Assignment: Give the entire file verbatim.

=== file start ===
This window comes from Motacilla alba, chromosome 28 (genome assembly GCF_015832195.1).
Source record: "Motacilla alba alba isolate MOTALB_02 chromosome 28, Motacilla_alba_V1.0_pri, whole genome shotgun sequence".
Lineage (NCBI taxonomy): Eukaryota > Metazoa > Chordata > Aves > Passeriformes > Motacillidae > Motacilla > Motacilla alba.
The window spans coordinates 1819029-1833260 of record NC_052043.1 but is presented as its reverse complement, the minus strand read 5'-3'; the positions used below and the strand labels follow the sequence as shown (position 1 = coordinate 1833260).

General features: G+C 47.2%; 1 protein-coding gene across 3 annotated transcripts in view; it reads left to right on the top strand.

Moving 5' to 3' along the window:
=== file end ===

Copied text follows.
This window comes from Motacilla alba, chromosome 28 (genome assembly GCF_015832195.1).
Source record: "Motacilla alba alba isolate MOTALB_02 chromosome 28, Motacilla_alba_V1.0_pri, whole genome shotgun sequence".
Lineage (NCBI taxonomy): Eukaryota > Metazoa > Chordata > Aves > Passeriformes > Motacillidae > Motacilla > Motacilla alba.
The window spans coordinates 1819029-1833260 of record NC_052043.1 but is presented as its reverse complement, the minus strand read 5'-3'; the positions used below and the strand labels follow the sequence as shown (position 1 = coordinate 1833260).

General features: G+C 47.2%; 1 protein-coding gene across 3 annotated transcripts in view; it reads left to right on the top strand.

Moving 5' to 3' along the window: